Dandasana – staff pose is a very basic yoga pose. At the same time, it is for a lot of people harder than it looks. Be honest: how hard is it to sit up straight? The answer is: hard. I know I was struggling with this pose big time in the beginning. My hamstrings were so short I couldn’t even sit up straight.
I know I’m not the only one. When I still had my own yoga school – the Blauwe Parel in Tilburg (now part of YogaCentrum Tilburg – a lot of students who started with yoga couldn’t sit up straight with the help of their hands.
It’s a society problem and a generation problem. I use to substitute a teacher in summer who was teaching people of 50 years and over. The people in between 50 and 65 were all struggling with Dandasana. The older people had no problem sitting up straight at all. When they were young their teachers would hit them with a ruler if they wouldn’t sit up straight. Nowadays their is no attention in schools for posture anymore. Kids ‘hang’ in their chairs, come home and ‘hang’ in front of the television or their Playstation. As a result hamstrings become shorter and shorter, making an ‘easy pose’ as Dandasana a hard pose.
Getting into Dandasana – staff pose
- Sit on the floor with your legs straight in front of you
- Place your hands next to you on the floor to help you straighten your spine
- If you can sit up straight without slumping you can bring your hands in prayer pose in front of your chest
- Engage your abdominal muscles slightly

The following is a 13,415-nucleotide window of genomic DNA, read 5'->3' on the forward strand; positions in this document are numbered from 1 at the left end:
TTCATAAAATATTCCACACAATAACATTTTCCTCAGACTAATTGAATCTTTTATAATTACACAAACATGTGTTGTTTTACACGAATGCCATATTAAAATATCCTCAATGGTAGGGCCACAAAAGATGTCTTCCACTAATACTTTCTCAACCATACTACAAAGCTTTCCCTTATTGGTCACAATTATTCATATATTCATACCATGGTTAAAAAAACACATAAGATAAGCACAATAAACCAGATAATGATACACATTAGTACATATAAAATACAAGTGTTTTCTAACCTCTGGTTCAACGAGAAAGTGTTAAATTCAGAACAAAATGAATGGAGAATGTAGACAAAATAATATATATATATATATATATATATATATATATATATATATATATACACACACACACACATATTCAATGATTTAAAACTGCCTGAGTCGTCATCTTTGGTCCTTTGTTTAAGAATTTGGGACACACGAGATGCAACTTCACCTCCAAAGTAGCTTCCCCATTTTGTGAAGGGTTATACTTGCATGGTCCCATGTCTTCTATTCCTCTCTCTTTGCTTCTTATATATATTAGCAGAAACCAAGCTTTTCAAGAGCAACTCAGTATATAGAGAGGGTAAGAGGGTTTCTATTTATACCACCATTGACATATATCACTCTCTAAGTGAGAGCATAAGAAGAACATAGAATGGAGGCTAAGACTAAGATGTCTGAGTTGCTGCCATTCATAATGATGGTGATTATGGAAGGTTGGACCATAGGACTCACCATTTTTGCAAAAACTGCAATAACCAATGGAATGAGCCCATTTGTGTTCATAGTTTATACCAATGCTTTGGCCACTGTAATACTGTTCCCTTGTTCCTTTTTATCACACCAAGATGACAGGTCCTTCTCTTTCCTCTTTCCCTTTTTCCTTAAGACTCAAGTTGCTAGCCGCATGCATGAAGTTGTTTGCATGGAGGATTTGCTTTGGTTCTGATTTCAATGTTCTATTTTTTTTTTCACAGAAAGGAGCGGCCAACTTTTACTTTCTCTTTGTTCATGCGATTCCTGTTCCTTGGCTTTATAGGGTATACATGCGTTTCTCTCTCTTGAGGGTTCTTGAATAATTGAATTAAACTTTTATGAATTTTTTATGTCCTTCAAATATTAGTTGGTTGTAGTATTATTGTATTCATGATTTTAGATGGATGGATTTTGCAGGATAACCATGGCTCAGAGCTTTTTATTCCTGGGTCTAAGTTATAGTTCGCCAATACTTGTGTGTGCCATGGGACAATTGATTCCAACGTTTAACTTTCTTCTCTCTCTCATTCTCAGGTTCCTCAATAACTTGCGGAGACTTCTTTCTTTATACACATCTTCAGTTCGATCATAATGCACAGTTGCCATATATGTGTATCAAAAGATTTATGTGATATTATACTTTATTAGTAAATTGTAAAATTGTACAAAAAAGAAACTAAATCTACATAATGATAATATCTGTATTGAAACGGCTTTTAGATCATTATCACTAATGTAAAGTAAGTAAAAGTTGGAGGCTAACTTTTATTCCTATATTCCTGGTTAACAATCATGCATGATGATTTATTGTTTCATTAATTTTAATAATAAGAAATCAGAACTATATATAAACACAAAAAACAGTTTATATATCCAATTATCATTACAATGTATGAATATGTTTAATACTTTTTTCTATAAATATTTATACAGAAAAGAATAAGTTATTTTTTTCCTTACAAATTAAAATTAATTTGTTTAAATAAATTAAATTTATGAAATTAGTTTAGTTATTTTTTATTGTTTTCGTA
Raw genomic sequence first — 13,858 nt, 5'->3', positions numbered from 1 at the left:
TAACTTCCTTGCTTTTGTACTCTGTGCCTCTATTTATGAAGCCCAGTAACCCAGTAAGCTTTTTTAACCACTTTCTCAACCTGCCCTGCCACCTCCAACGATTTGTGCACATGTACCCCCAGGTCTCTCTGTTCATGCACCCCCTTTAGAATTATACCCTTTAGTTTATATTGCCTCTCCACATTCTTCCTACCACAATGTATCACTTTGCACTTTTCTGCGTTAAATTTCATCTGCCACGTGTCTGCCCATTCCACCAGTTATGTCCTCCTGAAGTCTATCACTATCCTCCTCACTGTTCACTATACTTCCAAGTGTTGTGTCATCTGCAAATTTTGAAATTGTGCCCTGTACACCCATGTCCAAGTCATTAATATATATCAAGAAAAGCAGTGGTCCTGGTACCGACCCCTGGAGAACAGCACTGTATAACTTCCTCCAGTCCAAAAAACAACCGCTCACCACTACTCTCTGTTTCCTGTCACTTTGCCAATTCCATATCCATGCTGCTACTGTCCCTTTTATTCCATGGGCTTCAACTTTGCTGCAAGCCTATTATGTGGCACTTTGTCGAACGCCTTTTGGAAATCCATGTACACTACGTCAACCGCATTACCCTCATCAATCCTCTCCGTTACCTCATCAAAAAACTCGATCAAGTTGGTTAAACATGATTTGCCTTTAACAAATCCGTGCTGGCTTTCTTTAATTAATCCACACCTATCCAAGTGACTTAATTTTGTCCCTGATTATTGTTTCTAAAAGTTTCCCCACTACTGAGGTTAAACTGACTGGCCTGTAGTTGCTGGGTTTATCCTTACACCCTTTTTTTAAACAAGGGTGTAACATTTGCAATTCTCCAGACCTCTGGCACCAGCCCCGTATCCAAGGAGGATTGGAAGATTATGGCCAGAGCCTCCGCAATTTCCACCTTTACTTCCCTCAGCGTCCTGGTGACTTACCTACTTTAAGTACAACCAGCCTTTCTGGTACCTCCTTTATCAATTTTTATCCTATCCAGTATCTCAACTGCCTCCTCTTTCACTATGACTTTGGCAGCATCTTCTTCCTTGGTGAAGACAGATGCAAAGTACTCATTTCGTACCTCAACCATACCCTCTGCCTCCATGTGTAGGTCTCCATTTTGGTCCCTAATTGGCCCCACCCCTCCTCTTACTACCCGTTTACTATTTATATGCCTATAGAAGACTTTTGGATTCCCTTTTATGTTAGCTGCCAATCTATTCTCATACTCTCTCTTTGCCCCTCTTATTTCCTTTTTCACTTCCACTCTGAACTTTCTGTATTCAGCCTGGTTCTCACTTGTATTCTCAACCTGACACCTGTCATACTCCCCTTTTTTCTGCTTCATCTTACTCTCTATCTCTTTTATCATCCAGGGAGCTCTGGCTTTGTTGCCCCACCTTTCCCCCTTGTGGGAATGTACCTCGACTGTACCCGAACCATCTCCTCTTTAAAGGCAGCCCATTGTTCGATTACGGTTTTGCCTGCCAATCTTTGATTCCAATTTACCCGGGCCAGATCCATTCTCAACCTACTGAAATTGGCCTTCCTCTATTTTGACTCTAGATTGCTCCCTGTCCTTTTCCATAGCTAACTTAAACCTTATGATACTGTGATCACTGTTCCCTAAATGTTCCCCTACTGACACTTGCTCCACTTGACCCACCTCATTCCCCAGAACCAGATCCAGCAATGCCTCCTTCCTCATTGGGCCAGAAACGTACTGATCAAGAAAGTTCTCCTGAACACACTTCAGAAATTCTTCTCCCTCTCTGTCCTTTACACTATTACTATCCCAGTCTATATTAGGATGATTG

- Stay in the pose for half a minute or more
- If you want to check your own alignment you can sit with your back against a wall
Benefits Dandasana – staff pose
- Strengthens the abdominal and back muscles
- Improves posture
Contraindications Dandasana – staff pose
- Low back problems
- Tendinitis of the hamstrings
Don’t remove your flesh
A lot of yoga teachers give the cue ‘remove your flesh’ to free the sitting bones (ischium). The idea is that freeing your sitting bones makes it easier for your pelvis to tilt. I’m not a fan of this cue. I think our flesh (buttock) isn’t there for nothing. It protects the tendon of your hamstrings, which connects your hamstring muscle with your bone. If you ‘remove your flesh’ all the time you are exposing your tendon and sitting on your tendon. If you do a lot of sitting forward folds this might result in tendinitis (inflammation of the tendon). My advise: leave your flesh where it is.
Source: Light on Yoga - BKS Iyengar Key muscles of Yoga – Ray Long Ashtanga – David Swenson Asana Pranayama Mudra Bandha – Swami Satyananda Saraswati